Nights of the "Living Dread"
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Nights of the “Living Dread”

TIFF unleashes a treat of a seasonal program that showcases the films of horror legend George A. Romero, with appearances from the man himself.

“Living Dread: The Cinema of George A. Romero”
TIFF Bell Lightbox (350 King St. West)
Oct. 31–Nov. 4
Tickets $8.50–$12

There is arguably no one who has shaped horror film more than director George A. Romero. And so “Living Dread,” a retrospective of some of Romero’s best work, is a timely piece of programming. It starts at the TIFF Bell Lightbox on Halloween.

For series programmer Colin Geddes, there was no question that Romero was the perfect choice for the season. “His influence is so far-reaching, particularly if you look at the mass media acceptance—and almost saturation, at this point—of zombies,” Geddes said.

Romero is scheduled to discuss his works on stage on Halloween night (Geddes will act as his interviewer), and he’ll also introduce some of his films over the course of the event. But the director’s generosity with his time wasn’t the only reason Geddes decided to follow through with “Living Dread.” Another consideration was the fact that Romero is a local. “What a lot of people don’t realize is that George lives in Toronto,” Geddes said. “He’s actually a permanent resident of Canada and he’s chosen to live in our city. So what better way to spend Halloween than with one of our own.”

Here’s a look at some of the program’s highlights, with commentary from Geddes.

Wednesday, October 31, 9:30 p.m.

Before Tales From The Crypt emerged on television, and before The Simpsons unleashed its first “Treehouse of Horror” episode, there was Creepshow, an anthology of spooky stories that united Romero with Stephen King. The shorts range in quality, but the sense of fun on display is refreshing, especially in an era when torture films like Human Centipede now masquerade as entertainment. Of the five vignettes, there are two about people coming back from the dead for revenge, with the best one starring Leslie Nielsen as a man seeking a cruel justice against his wife and her lover (Ted Danson). Some of the effects don’t hold up that well, as in a segment entitled “The Crate,” where the monster looks a little like the Abominable Snowman from Rudolph The Red-Nosed Reindeer. Anyone with a fear of cockroaches may want to leave before the final tale, in which a rich hermit’s bug problem escalates to truly unsettling proportions.

Colin’s take: “It’s just a really fun film, throwing back to the old EC horror comic books from the 1950s. It screams ‘Trick or Treat’—that’s what I’ll say.”

Thursday, November 1, 6:30 p.m.

With vampires being so in vogue right now, it’s interesting that the 1976 film Martin was so ahead of its time in the way it deconstructs and reassembles the genre. Despite looking like an average teenager, Martin (John Amplas) claims to be in his 80s when he’s sent to live with some members of his extended family in Pittsburgh. He insists to his devoutly Catholic uncle (Lincoln Maazel) and his compassionate cousin (Romero’s now ex-wife Christine Forrest) that there’s no magic to what he is. He regularly calls into a radio show to debunk common vampire misconceptions while the DJ humours him. Targeting the stay-at-home moms in the area, he sets about taking victims in suspenseful and startlingly realistic scenes. To this day, the film remains fresh, creepy, and subversively funny.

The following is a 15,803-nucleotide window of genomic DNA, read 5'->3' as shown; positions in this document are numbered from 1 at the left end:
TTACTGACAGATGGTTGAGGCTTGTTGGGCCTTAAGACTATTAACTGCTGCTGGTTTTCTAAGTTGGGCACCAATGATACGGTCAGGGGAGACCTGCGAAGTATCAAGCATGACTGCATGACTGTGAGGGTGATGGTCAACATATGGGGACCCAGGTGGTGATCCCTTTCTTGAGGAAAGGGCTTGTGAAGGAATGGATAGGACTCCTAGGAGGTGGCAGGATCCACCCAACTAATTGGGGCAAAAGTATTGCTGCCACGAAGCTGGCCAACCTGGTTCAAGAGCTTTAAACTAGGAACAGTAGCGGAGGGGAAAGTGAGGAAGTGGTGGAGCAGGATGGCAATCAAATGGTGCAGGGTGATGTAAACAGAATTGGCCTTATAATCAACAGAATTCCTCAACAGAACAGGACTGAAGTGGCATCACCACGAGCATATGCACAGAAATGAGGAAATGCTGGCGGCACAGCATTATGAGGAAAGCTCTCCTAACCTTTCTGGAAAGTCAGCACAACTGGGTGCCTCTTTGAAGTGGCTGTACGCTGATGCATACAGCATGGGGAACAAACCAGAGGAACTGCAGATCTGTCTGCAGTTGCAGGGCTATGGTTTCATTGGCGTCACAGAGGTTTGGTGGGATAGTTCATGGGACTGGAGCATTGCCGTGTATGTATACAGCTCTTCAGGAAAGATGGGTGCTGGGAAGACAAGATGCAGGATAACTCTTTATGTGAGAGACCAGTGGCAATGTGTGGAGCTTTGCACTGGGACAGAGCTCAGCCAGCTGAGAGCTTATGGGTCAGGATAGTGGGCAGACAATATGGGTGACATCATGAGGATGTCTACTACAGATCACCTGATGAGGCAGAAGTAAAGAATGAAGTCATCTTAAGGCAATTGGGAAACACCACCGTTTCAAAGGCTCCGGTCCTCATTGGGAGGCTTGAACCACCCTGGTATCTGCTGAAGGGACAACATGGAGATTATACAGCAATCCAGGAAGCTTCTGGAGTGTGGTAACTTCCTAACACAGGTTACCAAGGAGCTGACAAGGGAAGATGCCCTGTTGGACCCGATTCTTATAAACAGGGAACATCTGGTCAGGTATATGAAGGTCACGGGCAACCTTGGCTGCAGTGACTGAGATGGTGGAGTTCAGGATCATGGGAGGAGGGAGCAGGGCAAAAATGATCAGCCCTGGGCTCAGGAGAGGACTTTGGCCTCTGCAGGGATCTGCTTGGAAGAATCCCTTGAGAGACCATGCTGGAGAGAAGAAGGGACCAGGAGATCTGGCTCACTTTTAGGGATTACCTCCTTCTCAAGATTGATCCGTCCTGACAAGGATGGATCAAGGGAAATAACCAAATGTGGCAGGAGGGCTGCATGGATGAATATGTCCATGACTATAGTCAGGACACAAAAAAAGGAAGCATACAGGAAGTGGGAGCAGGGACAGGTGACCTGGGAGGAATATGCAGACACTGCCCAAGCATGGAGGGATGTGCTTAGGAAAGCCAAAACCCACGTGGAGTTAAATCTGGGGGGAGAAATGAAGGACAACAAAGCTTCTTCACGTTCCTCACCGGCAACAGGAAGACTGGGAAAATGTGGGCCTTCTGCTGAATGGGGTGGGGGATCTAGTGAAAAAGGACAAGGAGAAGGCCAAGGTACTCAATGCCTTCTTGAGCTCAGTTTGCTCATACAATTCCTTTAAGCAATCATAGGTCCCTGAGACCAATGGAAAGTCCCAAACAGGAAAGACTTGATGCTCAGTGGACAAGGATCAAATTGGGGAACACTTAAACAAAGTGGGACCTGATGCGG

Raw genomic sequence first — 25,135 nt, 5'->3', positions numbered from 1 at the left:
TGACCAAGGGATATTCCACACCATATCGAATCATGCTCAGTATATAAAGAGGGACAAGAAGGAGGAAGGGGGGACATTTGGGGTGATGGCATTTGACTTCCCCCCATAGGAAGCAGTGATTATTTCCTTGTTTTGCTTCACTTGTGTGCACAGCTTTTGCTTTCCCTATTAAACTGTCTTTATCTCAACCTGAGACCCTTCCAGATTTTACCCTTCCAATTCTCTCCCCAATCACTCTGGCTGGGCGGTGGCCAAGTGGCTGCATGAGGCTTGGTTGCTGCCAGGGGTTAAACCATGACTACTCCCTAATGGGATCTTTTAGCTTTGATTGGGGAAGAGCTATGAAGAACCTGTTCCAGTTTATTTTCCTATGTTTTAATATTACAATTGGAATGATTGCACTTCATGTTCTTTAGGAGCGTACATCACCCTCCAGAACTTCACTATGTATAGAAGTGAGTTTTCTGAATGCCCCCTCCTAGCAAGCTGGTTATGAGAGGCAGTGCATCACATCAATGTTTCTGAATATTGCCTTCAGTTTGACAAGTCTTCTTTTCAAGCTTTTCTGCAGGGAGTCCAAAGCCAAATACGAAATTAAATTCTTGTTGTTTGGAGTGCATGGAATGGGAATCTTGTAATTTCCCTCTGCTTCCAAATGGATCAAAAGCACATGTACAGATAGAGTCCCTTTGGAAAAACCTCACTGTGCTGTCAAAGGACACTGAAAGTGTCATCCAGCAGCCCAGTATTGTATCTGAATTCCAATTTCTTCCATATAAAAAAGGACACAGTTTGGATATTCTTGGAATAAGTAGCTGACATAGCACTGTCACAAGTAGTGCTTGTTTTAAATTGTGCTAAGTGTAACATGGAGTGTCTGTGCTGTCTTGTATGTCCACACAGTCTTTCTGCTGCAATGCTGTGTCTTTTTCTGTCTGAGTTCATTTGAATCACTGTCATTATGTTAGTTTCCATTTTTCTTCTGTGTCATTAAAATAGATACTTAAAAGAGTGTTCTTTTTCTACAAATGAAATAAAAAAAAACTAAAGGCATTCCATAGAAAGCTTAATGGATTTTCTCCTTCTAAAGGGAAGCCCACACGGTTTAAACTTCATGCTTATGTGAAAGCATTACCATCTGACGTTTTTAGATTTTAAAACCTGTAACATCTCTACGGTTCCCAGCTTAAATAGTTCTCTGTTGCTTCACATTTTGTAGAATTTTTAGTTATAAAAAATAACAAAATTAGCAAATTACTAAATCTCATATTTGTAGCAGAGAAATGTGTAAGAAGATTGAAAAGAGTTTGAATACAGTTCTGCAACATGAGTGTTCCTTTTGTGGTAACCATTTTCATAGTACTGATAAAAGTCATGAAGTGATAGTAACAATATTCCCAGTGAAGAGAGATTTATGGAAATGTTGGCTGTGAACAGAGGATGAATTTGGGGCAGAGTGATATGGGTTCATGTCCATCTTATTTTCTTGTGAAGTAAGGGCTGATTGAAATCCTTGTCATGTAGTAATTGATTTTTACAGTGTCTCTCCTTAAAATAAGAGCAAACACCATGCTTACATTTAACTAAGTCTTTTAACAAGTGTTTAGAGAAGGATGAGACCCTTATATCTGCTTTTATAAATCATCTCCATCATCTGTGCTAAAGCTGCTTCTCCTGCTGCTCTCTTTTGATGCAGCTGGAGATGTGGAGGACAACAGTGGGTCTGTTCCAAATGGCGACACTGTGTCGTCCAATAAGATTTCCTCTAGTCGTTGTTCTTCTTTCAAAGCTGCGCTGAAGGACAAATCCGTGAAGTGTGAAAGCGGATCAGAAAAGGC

Colin’s take: “Out of all of (Romero’s) films, he’s referenced it being his favourite child, as it were. It’s looking at Catholic guilt, psychosis, and the crumbling American landscape.”

Dawn Of The Dead
Saturday, November 3, 7:30 p.m.

Having already established the conventions of the zombie film with Night Of The Living Dead in 1968, Romero adopted an entirely different perspective a decade later for its sequel, Dawn Of The Dead. At first, there doesn’t seem to be anything revolutionary in this tale of a small group of people seeking shelter from a mysterious plague that is transforming humans into flesh-eating savages. When the survivors take refuge in a shopping mall, however, the zombies almost become secondary to a developing social commentary—one that takes aim at a culture based on the constant need for distraction. Certainly, there is still a great deal of gore on display. In fact, Dawn of the Dead‘s exploding heads and festering wounds laid the foundation for all future zombie effects. It’s as if Romero realized that once he had people’s attention with what they had paid to see, he could then use the framework of the genre to speak to bigger issues that were affecting society.

Colin’s take: “It’s a scathing satire of pop consumerism, obviously with the mall culture, and with how after a while, they’re just bored. It’s interesting that with the [2004] Zack Snyder remake—considering that we live in a culture ruled by Starbucks and convenience—I thought they would dive into that, but they didn’t even touch it.”